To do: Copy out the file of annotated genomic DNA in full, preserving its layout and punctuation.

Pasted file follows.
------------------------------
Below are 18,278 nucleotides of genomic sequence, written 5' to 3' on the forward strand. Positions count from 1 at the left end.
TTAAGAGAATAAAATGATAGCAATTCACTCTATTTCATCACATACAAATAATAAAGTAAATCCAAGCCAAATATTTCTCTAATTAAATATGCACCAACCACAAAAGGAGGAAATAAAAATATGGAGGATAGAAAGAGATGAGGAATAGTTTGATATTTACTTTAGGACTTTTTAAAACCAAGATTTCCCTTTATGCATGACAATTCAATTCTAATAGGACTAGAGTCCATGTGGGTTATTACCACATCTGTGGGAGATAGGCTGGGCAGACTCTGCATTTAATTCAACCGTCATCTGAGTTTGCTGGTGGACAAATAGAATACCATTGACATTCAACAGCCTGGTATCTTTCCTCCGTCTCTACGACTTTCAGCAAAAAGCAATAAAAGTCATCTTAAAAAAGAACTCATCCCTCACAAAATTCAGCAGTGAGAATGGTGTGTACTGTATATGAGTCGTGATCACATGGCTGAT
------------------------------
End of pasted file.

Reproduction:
Below are 18,278 nucleotides of genomic sequence, written 5' to 3' on the forward strand. Positions count from 1 at the left end.
TTAAGAGAATAAAATGATAGCAATTCACTCTATTTCATCACATACAAATAATAAAGTAAATCCAAGCCAAATATTTCTCTAATTAAATATGCACCAACCACAAAAGGAGGAAATAAAAATATGGAGGATAGAAAGAGATGAGGAATAGTTTGATATTTACTTTAGGACTTTTTAAAACCAAGATTTCCCTTTATGCATGACAATTCAATTCTAATAGGACTAGAGTCCATGTGGGTTATTACCACATCTGTGGGAGATAGGCTGGGCAGACTCTGCATTTAATTCAACCGTCATCTGAGTTTGCTGGTGGACAAATAGAATACCATTGACATTCAACAGCCTGGTATCTTTCCTCCGTCTCTACGACTTTCAGCAAAAAGCAATAAAAGTCATCTTAAAAAAGAACTCATCCCTCACAAAATTCAGCAGTGAGAATGGTGTGTACTGTATATGAGTCGTGATCACATGGCTGAT